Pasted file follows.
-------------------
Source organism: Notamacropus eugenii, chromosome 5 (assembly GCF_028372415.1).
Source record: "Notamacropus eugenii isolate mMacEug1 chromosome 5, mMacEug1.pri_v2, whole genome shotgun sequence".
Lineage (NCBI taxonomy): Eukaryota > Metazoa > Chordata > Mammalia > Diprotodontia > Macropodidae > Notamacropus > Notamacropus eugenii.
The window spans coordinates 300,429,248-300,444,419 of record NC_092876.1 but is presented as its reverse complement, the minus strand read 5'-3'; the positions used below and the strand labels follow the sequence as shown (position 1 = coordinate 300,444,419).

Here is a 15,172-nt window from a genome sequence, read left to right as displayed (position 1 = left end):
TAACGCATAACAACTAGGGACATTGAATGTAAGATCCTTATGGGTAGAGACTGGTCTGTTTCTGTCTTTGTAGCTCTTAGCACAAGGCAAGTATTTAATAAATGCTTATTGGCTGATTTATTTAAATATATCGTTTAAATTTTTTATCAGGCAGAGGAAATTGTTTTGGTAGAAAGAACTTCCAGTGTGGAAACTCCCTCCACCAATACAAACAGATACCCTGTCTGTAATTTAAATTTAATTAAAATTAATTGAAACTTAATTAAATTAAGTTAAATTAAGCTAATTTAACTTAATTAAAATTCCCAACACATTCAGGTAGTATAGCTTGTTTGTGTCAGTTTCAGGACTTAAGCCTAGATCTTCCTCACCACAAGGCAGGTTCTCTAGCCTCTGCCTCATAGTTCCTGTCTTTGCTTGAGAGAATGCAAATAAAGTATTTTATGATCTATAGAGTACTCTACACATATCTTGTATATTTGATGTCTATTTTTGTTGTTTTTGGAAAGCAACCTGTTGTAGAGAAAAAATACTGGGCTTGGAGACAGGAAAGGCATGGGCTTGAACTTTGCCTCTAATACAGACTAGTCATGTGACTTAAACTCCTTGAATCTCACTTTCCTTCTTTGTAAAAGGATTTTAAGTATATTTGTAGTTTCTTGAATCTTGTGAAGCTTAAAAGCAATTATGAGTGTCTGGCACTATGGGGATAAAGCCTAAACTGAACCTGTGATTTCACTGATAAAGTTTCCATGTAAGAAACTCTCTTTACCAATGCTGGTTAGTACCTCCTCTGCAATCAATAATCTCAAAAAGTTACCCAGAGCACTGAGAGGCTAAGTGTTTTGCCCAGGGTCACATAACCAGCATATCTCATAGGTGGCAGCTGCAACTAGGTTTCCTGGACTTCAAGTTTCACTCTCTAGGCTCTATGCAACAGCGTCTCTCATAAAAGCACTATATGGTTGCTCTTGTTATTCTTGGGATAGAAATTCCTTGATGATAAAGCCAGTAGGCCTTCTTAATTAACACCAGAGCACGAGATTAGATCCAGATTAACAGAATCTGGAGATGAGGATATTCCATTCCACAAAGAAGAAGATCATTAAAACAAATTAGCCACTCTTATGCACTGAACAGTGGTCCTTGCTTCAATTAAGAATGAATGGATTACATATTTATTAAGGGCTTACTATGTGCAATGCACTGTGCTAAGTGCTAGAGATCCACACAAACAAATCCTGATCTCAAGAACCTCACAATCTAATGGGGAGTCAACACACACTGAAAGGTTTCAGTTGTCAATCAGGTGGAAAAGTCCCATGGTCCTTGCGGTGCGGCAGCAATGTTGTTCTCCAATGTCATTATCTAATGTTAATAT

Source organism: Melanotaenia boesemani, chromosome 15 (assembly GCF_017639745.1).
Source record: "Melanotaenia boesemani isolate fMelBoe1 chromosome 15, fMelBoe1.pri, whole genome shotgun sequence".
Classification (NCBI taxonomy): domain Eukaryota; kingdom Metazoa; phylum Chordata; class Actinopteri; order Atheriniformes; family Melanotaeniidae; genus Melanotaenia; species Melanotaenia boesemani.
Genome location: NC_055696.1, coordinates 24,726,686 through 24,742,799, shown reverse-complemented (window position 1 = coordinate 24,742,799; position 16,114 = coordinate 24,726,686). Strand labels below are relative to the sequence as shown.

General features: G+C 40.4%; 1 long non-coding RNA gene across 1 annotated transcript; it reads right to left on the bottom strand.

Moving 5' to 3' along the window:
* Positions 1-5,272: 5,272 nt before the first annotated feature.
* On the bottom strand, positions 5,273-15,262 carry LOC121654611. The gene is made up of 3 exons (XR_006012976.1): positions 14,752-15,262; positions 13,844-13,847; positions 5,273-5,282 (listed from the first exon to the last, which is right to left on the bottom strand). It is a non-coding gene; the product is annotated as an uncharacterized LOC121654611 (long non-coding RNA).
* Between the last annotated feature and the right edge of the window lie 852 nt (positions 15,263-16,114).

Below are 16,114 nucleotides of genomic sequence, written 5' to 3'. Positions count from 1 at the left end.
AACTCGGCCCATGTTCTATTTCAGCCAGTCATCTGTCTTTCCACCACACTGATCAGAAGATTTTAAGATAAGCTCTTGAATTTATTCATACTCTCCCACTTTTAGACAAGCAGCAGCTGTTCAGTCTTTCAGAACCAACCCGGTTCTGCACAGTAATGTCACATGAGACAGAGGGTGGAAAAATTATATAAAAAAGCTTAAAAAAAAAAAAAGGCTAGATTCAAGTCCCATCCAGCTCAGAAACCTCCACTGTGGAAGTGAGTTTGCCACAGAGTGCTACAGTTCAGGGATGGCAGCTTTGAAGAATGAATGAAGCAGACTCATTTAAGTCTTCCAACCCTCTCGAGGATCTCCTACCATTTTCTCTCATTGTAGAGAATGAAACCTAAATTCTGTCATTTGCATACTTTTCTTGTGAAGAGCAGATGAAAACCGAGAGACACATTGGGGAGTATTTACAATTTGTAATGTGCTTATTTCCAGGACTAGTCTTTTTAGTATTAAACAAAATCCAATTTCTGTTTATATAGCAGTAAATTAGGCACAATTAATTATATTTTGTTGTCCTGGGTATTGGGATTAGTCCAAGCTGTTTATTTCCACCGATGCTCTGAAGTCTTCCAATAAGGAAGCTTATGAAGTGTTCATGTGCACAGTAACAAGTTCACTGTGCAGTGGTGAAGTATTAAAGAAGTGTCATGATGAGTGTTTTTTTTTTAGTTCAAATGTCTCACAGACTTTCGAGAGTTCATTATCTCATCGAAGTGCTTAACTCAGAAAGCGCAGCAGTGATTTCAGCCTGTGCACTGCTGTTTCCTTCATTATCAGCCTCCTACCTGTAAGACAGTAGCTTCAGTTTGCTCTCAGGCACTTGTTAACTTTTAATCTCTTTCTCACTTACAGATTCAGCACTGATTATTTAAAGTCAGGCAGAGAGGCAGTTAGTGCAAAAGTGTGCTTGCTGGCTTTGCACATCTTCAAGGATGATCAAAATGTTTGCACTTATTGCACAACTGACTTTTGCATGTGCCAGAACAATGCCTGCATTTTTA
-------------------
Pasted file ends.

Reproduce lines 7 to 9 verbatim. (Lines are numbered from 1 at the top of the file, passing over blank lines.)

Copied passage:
Source organism: Melanotaenia boesemani, chromosome 15 (assembly GCF_017639745.1).
Source record: "Melanotaenia boesemani isolate fMelBoe1 chromosome 15, fMelBoe1.pri, whole genome shotgun sequence".
Classification (NCBI taxonomy): domain Eukaryota; kingdom Metazoa; phylum Chordata; class Actinopteri; order Atheriniformes; family Melanotaeniidae; genus Melanotaenia; species Melanotaenia boesemani.